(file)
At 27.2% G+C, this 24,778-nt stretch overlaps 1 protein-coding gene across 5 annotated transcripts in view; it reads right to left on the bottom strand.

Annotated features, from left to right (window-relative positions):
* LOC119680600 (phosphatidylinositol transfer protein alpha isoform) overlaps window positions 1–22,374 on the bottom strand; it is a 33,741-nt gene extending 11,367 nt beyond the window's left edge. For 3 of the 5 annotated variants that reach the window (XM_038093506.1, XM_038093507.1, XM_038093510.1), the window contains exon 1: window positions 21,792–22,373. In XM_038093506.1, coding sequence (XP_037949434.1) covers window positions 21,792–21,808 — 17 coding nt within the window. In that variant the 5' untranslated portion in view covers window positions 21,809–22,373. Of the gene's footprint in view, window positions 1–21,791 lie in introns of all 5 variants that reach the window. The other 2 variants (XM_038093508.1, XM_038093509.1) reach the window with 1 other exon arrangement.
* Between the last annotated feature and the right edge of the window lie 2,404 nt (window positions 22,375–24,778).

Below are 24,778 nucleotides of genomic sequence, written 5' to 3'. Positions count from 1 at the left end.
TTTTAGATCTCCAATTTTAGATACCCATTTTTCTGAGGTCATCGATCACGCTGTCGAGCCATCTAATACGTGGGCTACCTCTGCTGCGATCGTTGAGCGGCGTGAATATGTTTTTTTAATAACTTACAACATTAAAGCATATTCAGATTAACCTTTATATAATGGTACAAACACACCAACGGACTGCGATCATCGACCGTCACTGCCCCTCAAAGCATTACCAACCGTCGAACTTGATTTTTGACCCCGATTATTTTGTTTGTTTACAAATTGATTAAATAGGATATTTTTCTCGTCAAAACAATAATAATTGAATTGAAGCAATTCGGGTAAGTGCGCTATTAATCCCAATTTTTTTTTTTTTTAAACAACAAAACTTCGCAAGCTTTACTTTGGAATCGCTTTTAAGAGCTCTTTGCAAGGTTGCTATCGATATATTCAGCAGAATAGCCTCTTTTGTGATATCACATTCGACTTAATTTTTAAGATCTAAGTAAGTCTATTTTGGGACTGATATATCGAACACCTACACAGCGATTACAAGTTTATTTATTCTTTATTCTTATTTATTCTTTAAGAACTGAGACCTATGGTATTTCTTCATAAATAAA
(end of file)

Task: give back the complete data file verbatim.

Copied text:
At 27.2% G+C, this 24,778-nt stretch overlaps 1 protein-coding gene across 5 annotated transcripts in view; it reads right to left on the bottom strand.

Annotated features, from left to right (window-relative positions):
* LOC119680600 (phosphatidylinositol transfer protein alpha isoform) overlaps window positions 1–22,374 on the bottom strand; it is a 33,741-nt gene extending 11,367 nt beyond the window's left edge. For 3 of the 5 annotated variants that reach the window (XM_038093506.1, XM_038093507.1, XM_038093510.1), the window contains exon 1: window positions 21,792–22,373. In XM_038093506.1, coding sequence (XP_037949434.1) covers window positions 21,792–21,808 — 17 coding nt within the window. In that variant the 5' untranslated portion in view covers window positions 21,809–22,373. Of the gene's footprint in view, window positions 1–21,791 lie in introns of all 5 variants that reach the window. The other 2 variants (XM_038093508.1, XM_038093509.1) reach the window with 1 other exon arrangement.
* Between the last annotated feature and the right edge of the window lie 2,404 nt (window positions 22,375–24,778).

Below are 24,778 nucleotides of genomic sequence, written 5' to 3'. Positions count from 1 at the left end.
TTTTAGATCTCCAATTTTAGATACCCATTTTTCTGAGGTCATCGATCACGCTGTCGAGCCATCTAATACGTGGGCTACCTCTGCTGCGATCGTTGAGCGGCGTGAATATGTTTTTTTAATAACTTACAACATTAAAGCATATTCAGATTAACCTTTATATAATGGTACAAACACACCAACGGACTGCGATCATCGACCGTCACTGCCCCTCAAAGCATTACCAACCGTCGAACTTGATTTTTGACCCCGATTATTTTGTTTGTTTACAAATTGATTAAATAGGATATTTTTCTCGTCAAAACAATAATAATTGAATTGAAGCAATTCGGGTAAGTGCGCTATTAATCCCAATTTTTTTTTTTTTTAAACAACAAAACTTCGCAAGCTTTACTTTGGAATCGCTTTTAAGAGCTCTTTGCAAGGTTGCTATCGATATATTCAGCAGAATAGCCTCTTTTGTGATATCACATTCGACTTAATTTTTAAGATCTAAGTAAGTCTATTTTGGGACTGATATATCGAACACCTACACAGCGATTACAAGTTTATTTATTCTTTATTCTTATTTATTCTTTAAGAACTGAGACCTATGGTATTTCTTCATAAATAAA